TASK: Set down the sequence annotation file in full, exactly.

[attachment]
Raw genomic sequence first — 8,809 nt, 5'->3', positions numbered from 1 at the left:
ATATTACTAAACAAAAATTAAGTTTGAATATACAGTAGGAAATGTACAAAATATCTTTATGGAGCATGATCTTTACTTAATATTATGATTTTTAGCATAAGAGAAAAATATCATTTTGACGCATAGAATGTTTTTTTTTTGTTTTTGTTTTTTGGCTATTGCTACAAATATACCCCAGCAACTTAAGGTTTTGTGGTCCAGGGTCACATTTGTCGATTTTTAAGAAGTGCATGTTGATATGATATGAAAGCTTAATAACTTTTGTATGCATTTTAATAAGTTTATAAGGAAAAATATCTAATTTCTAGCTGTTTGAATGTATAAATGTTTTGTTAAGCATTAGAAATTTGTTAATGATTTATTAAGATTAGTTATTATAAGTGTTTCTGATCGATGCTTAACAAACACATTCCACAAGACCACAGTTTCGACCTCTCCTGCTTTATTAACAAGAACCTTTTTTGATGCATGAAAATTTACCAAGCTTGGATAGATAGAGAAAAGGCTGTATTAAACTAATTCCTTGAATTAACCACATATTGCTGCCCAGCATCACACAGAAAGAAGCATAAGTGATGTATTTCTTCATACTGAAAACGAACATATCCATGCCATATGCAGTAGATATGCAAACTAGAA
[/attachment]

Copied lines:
Raw genomic sequence first — 8,809 nt, 5'->3', positions numbered from 1 at the left:
ATATTACTAAACAAAAATTAAGTTTGAATATACAGTAGGAAATGTACAAAATATCTTTATGGAGCATGATCTTTACTTAATATTATGATTTTTAGCATAAGAGAAAAATATCATTTTGACGCATAGAATGTTTTTTTTTTGTTTTTGTTTTTTGGCTATTGCTACAAATATACCCCAGCAACTTAAGGTTTTGTGGTCCAGGGTCACATTTGTCGATTTTTAAGAAGTGCATGTTGATATGATATGAAAGCTTAATAACTTTTGTATGCATTTTAATAAGTTTATAAGGAAAAATATCTAATTTCTAGCTGTTTGAATGTATAAATGTTTTGTTAAGCATTAGAAATTTGTTAATGATTTATTAAGATTAGTTATTATAAGTGTTTCTGATCGATGCTTAACAAACACATTCCACAAGACCACAGTTTCGACCTCTCCTGCTTTATTAACAAGAACCTTTTTTGATGCATGAAAATTTACCAAGCTTGGATAGATAGAGAAAAGGCTGTATTAAACTAATTCCTTGAATTAACCACATATTGCTGCCCAGCATCACACAGAAAGAAGCATAAGTGATGTATTTCTTCATACTGAAAACGAACATATCCATGCCATATGCAGTAGATATGCAAACTAGAA